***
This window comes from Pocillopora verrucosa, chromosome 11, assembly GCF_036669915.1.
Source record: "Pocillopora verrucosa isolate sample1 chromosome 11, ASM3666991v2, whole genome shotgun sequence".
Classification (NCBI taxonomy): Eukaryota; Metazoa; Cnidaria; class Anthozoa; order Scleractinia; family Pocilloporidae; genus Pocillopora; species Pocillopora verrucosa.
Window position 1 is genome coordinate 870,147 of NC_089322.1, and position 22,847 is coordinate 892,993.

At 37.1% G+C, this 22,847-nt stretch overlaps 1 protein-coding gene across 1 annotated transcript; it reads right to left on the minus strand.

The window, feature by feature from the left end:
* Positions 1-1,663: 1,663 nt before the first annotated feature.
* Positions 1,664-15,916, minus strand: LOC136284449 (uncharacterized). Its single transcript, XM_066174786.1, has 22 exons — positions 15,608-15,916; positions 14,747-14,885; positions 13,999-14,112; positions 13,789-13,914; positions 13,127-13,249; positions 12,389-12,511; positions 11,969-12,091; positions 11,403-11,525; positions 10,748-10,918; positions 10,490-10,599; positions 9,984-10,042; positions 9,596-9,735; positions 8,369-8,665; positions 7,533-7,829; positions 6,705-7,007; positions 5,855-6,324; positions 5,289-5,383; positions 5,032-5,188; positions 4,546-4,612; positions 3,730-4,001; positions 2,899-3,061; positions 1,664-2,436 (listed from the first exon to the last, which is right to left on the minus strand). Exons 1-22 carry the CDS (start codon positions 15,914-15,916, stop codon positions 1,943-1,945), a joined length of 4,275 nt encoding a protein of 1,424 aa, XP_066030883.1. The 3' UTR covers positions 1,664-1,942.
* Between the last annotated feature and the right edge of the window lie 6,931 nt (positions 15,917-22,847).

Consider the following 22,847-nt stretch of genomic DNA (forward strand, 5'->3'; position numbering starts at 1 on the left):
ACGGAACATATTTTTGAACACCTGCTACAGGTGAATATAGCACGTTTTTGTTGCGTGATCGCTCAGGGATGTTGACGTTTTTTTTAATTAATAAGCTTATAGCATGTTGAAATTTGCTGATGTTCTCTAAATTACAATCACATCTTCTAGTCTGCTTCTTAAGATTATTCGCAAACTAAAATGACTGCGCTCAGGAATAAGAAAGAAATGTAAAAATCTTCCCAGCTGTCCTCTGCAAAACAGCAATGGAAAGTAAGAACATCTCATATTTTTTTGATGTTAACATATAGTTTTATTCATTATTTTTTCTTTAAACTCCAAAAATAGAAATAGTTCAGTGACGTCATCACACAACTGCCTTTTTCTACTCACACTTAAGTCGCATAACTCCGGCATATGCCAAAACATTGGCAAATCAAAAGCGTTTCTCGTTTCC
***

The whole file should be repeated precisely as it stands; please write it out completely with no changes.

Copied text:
This window comes from Pocillopora verrucosa, chromosome 11, assembly GCF_036669915.1.
Source record: "Pocillopora verrucosa isolate sample1 chromosome 11, ASM3666991v2, whole genome shotgun sequence".
Classification (NCBI taxonomy): Eukaryota; Metazoa; Cnidaria; class Anthozoa; order Scleractinia; family Pocilloporidae; genus Pocillopora; species Pocillopora verrucosa.
Window position 1 is genome coordinate 870,147 of NC_089322.1, and position 22,847 is coordinate 892,993.

At 37.1% G+C, this 22,847-nt stretch overlaps 1 protein-coding gene across 1 annotated transcript; it reads right to left on the minus strand.

The window, feature by feature from the left end:
* Positions 1-1,663: 1,663 nt before the first annotated feature.
* Positions 1,664-15,916, minus strand: LOC136284449 (uncharacterized). Its single transcript, XM_066174786.1, has 22 exons — positions 15,608-15,916; positions 14,747-14,885; positions 13,999-14,112; positions 13,789-13,914; positions 13,127-13,249; positions 12,389-12,511; positions 11,969-12,091; positions 11,403-11,525; positions 10,748-10,918; positions 10,490-10,599; positions 9,984-10,042; positions 9,596-9,735; positions 8,369-8,665; positions 7,533-7,829; positions 6,705-7,007; positions 5,855-6,324; positions 5,289-5,383; positions 5,032-5,188; positions 4,546-4,612; positions 3,730-4,001; positions 2,899-3,061; positions 1,664-2,436 (listed from the first exon to the last, which is right to left on the minus strand). Exons 1-22 carry the CDS (start codon positions 15,914-15,916, stop codon positions 1,943-1,945), a joined length of 4,275 nt encoding a protein of 1,424 aa, XP_066030883.1. The 3' UTR covers positions 1,664-1,942.
* Between the last annotated feature and the right edge of the window lie 6,931 nt (positions 15,917-22,847).

Consider the following 22,847-nt stretch of genomic DNA (forward strand, 5'->3'; position numbering starts at 1 on the left):
ACGGAACATATTTTTGAACACCTGCTACAGGTGAATATAGCACGTTTTTGTTGCGTGATCGCTCAGGGATGTTGACGTTTTTTTTAATTAATAAGCTTATAGCATGTTGAAATTTGCTGATGTTCTCTAAATTACAATCACATCTTCTAGTCTGCTTCTTAAGATTATTCGCAAACTAAAATGACTGCGCTCAGGAATAAGAAAGAAATGTAAAAATCTTCCCAGCTGTCCTCTGCAAAACAGCAATGGAAAGTAAGAACATCTCATATTTTTTTGATGTTAACATATAGTTTTATTCATTATTTTTTCTTTAAACTCCAAAAATAGAAATAGTTCAGTGACGTCATCACACAACTGCCTTTTTCTACTCACACTTAAGTCGCATAACTCCGGCATATGCCAAAACATTGGCAAATCAAAAGCGTTTCTCGTTTCC